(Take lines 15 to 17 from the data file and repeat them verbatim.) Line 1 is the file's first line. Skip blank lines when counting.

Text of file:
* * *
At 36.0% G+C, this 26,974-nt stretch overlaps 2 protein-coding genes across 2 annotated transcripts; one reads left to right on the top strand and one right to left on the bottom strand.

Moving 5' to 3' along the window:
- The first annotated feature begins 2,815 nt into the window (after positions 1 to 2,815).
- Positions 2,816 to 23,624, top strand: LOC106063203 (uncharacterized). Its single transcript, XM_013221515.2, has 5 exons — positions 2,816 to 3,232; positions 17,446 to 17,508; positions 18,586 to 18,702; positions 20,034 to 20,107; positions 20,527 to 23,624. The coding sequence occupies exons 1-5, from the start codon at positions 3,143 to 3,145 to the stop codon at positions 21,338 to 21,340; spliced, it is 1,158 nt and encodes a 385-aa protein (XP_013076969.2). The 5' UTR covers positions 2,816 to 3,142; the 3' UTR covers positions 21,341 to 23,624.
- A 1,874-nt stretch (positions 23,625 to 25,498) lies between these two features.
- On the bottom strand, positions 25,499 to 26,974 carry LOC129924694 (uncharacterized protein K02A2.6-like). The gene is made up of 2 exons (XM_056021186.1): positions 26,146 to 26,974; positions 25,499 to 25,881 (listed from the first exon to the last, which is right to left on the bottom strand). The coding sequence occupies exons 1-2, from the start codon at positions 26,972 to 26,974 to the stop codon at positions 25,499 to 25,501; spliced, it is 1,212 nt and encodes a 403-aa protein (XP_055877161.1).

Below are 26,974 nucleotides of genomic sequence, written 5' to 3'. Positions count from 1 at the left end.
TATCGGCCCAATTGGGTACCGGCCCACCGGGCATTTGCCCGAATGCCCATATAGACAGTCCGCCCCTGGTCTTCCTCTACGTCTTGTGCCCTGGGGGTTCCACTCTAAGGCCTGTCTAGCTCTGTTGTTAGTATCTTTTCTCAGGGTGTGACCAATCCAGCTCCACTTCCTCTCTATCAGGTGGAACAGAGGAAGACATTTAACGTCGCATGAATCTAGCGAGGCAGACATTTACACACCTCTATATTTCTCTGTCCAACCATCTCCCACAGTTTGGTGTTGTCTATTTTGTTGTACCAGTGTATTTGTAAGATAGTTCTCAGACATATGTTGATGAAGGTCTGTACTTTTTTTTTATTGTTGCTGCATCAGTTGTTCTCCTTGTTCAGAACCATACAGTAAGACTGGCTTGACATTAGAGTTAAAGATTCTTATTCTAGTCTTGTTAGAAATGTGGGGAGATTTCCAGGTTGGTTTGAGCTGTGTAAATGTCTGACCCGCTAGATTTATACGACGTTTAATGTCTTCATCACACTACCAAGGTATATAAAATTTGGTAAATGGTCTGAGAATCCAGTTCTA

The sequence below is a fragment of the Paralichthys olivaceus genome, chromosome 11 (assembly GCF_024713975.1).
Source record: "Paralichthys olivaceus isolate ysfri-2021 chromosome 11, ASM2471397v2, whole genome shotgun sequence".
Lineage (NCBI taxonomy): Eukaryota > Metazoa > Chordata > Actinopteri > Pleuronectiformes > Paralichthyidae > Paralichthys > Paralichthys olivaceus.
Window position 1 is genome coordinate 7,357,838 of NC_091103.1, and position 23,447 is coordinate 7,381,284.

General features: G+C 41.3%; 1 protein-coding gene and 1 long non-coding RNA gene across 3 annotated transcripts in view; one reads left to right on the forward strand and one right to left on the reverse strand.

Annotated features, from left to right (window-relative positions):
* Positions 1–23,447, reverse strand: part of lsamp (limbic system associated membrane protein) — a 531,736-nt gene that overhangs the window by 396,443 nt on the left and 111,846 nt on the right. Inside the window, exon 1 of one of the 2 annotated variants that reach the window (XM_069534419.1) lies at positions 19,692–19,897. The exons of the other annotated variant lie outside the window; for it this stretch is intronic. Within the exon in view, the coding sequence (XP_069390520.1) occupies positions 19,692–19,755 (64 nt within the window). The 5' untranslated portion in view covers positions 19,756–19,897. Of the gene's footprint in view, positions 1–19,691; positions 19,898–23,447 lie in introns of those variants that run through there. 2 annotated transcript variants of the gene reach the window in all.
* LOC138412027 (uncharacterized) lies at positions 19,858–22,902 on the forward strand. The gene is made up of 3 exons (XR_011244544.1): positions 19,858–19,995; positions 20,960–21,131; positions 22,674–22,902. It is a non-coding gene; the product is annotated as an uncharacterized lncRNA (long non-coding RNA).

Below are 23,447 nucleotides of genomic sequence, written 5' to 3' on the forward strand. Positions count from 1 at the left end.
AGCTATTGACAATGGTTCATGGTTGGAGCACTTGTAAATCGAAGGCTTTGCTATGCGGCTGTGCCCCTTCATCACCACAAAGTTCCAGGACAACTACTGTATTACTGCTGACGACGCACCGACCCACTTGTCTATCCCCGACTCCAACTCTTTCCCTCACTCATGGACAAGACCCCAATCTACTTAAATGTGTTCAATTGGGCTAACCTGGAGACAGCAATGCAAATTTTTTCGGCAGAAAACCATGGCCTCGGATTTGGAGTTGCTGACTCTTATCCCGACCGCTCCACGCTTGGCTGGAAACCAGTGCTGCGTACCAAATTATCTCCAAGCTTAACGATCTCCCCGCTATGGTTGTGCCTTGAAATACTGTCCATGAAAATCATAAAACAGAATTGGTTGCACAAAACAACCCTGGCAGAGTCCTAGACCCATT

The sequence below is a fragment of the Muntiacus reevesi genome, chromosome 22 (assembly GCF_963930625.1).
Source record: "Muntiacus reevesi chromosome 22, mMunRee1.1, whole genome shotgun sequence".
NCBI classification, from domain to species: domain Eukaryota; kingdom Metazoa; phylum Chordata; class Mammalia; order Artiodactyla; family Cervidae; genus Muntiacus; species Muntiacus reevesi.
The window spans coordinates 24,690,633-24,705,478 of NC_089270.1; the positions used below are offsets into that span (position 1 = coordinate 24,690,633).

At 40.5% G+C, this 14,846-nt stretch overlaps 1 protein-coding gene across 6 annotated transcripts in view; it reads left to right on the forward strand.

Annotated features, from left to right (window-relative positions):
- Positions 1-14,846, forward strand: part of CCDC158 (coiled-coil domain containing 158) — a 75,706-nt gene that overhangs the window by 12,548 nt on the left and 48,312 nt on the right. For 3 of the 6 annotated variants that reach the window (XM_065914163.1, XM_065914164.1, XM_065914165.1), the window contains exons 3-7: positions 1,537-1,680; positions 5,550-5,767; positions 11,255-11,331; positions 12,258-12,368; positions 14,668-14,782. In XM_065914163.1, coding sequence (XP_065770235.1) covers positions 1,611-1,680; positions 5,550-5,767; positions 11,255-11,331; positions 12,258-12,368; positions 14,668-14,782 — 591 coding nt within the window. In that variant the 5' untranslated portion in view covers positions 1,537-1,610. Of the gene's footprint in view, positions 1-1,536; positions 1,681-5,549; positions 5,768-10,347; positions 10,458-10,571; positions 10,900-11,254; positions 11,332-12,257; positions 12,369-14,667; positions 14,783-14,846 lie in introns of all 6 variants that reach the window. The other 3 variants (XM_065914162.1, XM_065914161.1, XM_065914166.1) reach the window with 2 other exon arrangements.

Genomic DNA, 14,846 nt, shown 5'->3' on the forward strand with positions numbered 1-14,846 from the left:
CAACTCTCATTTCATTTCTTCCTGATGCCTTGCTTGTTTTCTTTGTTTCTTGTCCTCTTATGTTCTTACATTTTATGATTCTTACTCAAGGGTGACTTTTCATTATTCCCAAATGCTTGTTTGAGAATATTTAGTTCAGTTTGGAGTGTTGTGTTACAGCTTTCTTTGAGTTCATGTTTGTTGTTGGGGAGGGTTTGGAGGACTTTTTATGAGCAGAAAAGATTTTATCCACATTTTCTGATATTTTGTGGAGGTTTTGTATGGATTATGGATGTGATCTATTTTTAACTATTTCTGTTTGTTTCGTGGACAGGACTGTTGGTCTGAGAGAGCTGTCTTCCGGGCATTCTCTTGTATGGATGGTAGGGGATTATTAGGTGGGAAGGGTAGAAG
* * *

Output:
* Positions 1–23,447, reverse strand: part of lsamp (limbic system associated membrane protein) — a 531,736-nt gene that overhangs the window by 396,443 nt on the left and 111,846 nt on the right. Inside the window, exon 1 of one of the 2 annotated variants that reach the window (XM_069534419.1) lies at positions 19,692–19,897. The exons of the other annotated variant lie outside the window; for it this stretch is intronic. Within the exon in view, the coding sequence (XP_069390520.1) occupies positions 19,692–19,755 (64 nt within the window). The 5' untranslated portion in view covers positions 19,756–19,897. Of the gene's footprint in view, positions 1–19,691; positions 19,898–23,447 lie in introns of those variants that run through there. 2 annotated transcript variants of the gene reach the window in all.
* LOC138412027 (uncharacterized) lies at positions 19,858–22,902 on the forward strand. The gene is made up of 3 exons (XR_011244544.1): positions 19,858–19,995; positions 20,960–21,131; positions 22,674–22,902. It is a non-coding gene; the product is annotated as an uncharacterized lncRNA (long non-coding RNA).

Below are 23,447 nucleotides of genomic sequence, written 5' to 3' on the forward strand. Positions count from 1 at the left end.